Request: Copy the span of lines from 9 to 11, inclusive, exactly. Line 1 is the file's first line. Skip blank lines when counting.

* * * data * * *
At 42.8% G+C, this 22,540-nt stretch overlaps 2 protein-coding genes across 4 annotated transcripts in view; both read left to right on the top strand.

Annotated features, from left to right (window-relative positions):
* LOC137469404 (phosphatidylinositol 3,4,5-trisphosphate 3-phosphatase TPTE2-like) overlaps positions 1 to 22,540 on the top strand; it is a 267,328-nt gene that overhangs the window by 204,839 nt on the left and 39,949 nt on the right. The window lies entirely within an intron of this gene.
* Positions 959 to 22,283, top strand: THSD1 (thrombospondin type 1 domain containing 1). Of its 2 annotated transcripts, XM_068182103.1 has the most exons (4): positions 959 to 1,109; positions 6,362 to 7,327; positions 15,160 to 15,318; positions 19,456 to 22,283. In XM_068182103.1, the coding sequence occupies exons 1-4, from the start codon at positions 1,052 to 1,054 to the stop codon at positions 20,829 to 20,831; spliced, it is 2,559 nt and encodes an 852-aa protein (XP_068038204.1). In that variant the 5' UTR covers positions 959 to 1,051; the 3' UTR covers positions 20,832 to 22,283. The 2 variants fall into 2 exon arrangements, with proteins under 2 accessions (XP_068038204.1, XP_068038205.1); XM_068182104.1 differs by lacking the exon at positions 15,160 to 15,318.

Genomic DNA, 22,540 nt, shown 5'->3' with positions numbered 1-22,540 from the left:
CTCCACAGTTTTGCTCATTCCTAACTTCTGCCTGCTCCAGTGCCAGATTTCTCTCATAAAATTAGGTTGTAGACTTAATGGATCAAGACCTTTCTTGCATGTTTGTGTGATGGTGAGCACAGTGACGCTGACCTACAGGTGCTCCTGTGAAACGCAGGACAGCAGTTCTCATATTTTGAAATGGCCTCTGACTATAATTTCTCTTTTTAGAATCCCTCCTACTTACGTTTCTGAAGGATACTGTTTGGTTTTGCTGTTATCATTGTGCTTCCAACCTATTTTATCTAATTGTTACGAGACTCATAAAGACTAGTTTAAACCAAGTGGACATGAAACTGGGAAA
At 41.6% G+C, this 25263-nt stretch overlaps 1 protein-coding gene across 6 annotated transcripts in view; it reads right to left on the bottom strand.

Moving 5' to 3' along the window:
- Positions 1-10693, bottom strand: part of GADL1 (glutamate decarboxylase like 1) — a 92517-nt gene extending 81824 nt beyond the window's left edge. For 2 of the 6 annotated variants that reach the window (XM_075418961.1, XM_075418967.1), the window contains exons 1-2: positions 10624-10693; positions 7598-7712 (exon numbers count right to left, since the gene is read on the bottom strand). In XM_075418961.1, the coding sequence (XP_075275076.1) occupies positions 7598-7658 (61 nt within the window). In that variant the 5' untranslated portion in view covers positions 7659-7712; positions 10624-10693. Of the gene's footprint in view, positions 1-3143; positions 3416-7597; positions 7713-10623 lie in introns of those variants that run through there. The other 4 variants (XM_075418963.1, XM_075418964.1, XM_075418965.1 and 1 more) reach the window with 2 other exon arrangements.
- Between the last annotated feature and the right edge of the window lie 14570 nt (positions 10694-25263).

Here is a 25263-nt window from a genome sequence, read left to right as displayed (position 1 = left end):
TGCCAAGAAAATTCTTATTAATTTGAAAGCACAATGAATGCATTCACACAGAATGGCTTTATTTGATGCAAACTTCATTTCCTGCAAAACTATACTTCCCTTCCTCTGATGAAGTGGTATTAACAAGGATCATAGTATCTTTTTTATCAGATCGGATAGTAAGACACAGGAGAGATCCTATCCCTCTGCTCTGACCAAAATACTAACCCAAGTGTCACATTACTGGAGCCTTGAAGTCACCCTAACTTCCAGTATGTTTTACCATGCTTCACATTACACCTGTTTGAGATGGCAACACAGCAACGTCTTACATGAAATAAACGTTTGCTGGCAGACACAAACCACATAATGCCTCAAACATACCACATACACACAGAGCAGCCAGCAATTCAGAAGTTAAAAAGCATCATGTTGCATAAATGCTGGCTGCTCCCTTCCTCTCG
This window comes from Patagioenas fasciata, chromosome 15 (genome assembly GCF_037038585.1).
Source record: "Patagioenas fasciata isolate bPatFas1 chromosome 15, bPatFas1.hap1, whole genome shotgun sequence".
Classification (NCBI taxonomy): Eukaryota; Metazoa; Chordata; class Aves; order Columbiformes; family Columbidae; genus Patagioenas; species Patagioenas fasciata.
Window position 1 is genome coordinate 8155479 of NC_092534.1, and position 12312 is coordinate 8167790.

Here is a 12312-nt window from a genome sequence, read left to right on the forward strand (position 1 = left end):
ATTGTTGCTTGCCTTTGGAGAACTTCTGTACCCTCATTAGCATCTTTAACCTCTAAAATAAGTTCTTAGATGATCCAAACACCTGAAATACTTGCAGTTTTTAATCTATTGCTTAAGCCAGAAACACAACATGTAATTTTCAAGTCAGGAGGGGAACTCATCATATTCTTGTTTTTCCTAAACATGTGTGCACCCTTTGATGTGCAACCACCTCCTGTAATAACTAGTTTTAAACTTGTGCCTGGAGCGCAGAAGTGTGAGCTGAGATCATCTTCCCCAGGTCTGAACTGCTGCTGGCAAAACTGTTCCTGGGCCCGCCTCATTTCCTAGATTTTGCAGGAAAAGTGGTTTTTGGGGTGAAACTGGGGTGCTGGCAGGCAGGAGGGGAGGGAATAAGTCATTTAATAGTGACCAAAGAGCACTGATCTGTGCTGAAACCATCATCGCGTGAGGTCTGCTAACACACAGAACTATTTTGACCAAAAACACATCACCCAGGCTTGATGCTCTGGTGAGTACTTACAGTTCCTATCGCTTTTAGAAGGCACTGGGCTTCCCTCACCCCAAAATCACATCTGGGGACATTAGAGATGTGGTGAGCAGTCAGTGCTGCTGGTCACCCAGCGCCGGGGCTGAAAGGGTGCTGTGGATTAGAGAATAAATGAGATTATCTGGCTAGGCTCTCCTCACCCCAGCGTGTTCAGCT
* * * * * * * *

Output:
- Positions 1-10693, bottom strand: part of GADL1 (glutamate decarboxylase like 1) — a 92517-nt gene extending 81824 nt beyond the window's left edge. For 2 of the 6 annotated variants that reach the window (XM_075418961.1, XM_075418967.1), the window contains exons 1-2: positions 10624-10693; positions 7598-7712 (exon numbers count right to left, since the gene is read on the bottom strand). In XM_075418961.1, the coding sequence (XP_075275076.1) occupies positions 7598-7658 (61 nt within the window). In that variant the 5' untranslated portion in view covers positions 7659-7712; positions 10624-10693. Of the gene's footprint in view, positions 1-3143; positions 3416-7597; positions 7713-10623 lie in introns of those variants that run through there. The other 4 variants (XM_075418963.1, XM_075418964.1, XM_075418965.1 and 1 more) reach the window with 2 other exon arrangements.
- Between the last annotated feature and the right edge of the window lie 14570 nt (positions 10694-25263).

Here is a 25263-nt window from a genome sequence, read left to right as displayed (position 1 = left end):